Congressional Research Reports (CRS)This collection provides the public with access to research products produced by the Congressional Research Service (CRS) for the United States Congress. By law, CRS works exclusively for Congress, providing timely, objective, and authoritative research and analysis to committees and Members of both the House and Senate, regardless of political party affiliation. As a legislative branch agency within the Library of Congress, CRS has been a valued and respected resource on Capitol Hill for more than a century.
The products in this collection were created for the sole purpose of supporting Congress in its legislative, oversight, and representational duties. New products are regularly produced to anticipate and respond to issues of interest to Congress on a timely basis. As these issues develop, so do our products, which may be updated to reflect new information, developments, and emergent needs of Congress. The products are not designed to provide comprehensive coverage of the academic literature or address issues that are outside the scope of congressional deliberations. They are marked as “new,” “updated,” or “archived” to indicate their status.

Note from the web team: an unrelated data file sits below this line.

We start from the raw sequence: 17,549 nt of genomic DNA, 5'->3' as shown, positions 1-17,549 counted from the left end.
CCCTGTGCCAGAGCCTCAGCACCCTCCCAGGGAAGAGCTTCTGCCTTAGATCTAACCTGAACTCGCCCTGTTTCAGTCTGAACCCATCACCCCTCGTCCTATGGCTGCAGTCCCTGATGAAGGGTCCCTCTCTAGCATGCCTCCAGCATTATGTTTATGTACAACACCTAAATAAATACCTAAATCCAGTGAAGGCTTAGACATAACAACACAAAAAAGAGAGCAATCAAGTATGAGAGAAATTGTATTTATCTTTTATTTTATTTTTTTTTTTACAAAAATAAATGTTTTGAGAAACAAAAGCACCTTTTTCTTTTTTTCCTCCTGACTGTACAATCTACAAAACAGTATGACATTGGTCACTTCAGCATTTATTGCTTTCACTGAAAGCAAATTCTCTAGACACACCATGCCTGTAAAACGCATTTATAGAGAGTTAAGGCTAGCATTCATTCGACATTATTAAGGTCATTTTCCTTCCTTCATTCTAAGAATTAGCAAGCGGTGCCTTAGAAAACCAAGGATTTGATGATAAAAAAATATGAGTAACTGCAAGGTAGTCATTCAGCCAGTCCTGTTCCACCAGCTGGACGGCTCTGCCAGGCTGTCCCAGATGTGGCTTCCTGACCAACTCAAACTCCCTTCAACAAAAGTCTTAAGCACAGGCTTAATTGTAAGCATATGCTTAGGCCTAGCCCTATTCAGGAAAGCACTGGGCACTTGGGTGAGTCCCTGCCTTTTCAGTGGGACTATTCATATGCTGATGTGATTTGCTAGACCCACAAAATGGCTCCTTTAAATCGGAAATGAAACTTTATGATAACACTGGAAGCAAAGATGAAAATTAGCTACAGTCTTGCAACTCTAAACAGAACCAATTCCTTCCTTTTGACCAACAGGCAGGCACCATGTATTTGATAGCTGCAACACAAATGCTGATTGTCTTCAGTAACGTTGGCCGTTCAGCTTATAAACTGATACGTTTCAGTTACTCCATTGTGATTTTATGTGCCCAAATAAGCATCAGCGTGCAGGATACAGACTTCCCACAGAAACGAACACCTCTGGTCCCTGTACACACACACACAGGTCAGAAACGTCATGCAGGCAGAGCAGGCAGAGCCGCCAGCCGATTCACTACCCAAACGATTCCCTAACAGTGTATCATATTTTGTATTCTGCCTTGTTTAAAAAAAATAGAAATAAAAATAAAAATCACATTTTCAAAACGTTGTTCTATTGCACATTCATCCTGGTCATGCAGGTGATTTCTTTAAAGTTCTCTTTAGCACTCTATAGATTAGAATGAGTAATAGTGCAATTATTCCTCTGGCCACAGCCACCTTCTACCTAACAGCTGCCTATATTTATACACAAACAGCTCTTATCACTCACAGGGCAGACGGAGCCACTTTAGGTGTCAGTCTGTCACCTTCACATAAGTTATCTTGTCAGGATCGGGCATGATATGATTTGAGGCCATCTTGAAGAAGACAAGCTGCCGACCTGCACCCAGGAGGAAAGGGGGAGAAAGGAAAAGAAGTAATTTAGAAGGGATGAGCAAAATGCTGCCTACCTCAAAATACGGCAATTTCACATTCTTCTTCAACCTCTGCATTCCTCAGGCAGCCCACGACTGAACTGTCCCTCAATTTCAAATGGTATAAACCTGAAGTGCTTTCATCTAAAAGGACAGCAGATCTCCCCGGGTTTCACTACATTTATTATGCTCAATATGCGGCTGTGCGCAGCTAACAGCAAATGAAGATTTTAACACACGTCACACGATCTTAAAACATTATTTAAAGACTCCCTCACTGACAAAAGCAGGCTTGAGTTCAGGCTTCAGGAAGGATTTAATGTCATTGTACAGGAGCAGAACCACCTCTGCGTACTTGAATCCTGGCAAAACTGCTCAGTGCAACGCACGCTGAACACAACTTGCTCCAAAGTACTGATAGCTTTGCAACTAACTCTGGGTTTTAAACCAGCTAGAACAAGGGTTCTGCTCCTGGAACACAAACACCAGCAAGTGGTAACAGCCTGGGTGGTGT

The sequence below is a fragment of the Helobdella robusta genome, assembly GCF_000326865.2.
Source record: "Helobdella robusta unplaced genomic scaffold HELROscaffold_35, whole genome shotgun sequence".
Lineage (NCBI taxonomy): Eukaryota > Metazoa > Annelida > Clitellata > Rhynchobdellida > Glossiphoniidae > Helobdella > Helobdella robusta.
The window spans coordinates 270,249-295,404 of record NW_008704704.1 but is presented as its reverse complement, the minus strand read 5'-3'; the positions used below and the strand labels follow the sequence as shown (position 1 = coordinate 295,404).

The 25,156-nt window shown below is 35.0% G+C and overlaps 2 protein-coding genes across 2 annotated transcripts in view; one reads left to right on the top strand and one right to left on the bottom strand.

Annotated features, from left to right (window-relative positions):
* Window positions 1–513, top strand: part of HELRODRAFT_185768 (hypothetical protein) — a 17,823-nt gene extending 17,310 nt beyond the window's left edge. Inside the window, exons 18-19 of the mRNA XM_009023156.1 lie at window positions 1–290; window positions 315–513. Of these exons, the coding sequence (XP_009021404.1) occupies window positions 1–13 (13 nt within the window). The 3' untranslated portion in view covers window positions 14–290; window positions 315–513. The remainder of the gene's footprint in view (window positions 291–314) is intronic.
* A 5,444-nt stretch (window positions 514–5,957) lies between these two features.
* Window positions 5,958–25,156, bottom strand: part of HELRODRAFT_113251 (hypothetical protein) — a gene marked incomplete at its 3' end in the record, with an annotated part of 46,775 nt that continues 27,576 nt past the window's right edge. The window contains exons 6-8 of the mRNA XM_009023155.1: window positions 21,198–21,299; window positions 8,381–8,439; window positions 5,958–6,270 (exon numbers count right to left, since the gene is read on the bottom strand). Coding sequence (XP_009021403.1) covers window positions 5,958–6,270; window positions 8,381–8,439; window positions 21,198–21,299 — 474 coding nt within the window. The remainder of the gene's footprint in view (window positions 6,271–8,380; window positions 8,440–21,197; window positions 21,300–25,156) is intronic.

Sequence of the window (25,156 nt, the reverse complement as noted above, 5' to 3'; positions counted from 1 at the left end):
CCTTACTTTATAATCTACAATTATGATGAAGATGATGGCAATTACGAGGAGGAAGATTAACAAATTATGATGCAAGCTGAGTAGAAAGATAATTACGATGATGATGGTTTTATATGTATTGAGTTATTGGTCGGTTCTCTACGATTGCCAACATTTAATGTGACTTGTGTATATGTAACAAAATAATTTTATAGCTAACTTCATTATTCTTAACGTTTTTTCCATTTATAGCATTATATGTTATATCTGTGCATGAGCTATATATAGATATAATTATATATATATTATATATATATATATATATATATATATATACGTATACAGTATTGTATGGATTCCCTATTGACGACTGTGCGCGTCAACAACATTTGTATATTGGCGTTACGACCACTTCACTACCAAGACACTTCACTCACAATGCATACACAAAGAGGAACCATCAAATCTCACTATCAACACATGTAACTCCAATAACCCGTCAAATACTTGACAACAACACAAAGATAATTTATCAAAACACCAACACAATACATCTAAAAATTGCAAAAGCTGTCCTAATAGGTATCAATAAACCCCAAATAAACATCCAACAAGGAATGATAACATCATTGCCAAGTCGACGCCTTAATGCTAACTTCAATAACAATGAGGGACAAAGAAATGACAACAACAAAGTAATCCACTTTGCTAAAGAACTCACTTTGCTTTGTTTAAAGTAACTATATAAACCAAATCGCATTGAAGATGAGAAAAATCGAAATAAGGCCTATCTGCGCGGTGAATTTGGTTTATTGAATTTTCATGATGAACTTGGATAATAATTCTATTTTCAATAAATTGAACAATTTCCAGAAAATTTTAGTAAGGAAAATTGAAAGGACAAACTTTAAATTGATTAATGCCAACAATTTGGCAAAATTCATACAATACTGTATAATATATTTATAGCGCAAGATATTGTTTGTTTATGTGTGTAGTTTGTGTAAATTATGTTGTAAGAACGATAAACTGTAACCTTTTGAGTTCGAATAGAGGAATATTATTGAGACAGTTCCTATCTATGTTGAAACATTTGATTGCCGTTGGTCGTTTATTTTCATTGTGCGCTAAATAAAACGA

Constitutional LawLinks to U.S. and foreign constitutional resources, many in English translation, as well as case reports, books, journals, articles, and current commentary on constitutional law. Also includes links to research center sand organizations, reservists and newsgroups on the subject
Federal Judicial CenterThe Federal Judicial Center is the research and education agency of the judicial branch of the U.S. government. The Center was established by Congress in 1967 (28 U.S.C. §§ 620–629). The Center collects and produces resources on the history of the federal courts, including judicial biographies, caseload data, the evolution of the courts’ structure and jurisdiction, and teaching materials.